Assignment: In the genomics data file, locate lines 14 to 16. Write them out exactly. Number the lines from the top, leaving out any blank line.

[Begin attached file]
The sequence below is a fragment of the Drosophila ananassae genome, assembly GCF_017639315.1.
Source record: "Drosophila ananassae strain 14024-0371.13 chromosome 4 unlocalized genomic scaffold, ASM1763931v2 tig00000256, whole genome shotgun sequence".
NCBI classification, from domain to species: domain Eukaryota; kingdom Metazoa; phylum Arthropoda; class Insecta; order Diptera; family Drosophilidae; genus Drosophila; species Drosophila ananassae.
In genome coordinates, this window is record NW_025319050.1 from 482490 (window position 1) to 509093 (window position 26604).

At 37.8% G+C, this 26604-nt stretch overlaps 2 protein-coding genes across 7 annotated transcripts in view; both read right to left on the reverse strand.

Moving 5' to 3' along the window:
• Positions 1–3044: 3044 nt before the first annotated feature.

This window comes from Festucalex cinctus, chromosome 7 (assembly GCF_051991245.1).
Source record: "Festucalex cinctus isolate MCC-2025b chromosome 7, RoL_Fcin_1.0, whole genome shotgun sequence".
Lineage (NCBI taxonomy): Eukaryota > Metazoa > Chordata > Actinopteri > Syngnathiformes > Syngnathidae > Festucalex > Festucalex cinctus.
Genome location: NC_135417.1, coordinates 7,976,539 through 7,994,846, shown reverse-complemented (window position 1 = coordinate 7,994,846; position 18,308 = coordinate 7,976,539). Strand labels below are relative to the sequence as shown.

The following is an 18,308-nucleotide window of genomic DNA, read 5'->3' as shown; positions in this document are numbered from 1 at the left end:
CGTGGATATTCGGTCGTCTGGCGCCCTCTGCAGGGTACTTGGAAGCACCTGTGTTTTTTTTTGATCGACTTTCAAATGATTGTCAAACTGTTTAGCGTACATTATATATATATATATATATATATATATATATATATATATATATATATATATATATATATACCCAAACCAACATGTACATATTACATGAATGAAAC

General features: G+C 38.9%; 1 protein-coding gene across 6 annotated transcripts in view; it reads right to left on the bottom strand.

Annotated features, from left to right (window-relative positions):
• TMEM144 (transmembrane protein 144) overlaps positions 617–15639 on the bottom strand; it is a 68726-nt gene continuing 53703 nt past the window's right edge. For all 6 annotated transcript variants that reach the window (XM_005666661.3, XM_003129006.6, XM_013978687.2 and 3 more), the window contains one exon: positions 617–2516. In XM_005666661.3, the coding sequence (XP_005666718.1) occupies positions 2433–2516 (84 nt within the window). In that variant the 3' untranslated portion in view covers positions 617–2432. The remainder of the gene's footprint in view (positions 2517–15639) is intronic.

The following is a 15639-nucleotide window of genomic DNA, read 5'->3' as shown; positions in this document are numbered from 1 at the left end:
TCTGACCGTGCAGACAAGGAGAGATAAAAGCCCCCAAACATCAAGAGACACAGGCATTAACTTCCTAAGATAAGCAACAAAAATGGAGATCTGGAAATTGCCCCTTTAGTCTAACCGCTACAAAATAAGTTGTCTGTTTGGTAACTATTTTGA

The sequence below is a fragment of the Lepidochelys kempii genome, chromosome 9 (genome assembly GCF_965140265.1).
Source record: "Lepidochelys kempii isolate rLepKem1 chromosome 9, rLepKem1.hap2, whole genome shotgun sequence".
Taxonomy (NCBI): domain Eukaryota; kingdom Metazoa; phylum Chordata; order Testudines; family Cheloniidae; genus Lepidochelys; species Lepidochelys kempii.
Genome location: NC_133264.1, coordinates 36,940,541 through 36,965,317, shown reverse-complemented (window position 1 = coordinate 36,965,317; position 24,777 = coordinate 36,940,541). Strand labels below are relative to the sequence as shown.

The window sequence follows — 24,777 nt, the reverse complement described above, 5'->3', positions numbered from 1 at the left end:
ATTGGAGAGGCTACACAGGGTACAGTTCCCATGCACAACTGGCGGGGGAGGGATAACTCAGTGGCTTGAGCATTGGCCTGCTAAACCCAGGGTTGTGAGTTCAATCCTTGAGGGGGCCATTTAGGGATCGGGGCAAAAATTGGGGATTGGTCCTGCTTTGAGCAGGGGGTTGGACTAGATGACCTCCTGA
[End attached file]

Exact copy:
General features: G+C 38.9%; 1 protein-coding gene across 6 annotated transcripts in view; it reads right to left on the bottom strand.

Annotated features, from left to right (window-relative positions):
• TMEM144 (transmembrane protein 144) overlaps positions 617–15639 on the bottom strand; it is a 68726-nt gene continuing 53703 nt past the window's right edge. For all 6 annotated transcript variants that reach the window (XM_005666661.3, XM_003129006.6, XM_013978687.2 and 3 more), the window contains one exon: positions 617–2516. In XM_005666661.3, the coding sequence (XP_005666718.1) occupies positions 2433–2516 (84 nt within the window). In that variant the 3' untranslated portion in view covers positions 617–2432. The remainder of the gene's footprint in view (positions 2517–15639) is intronic.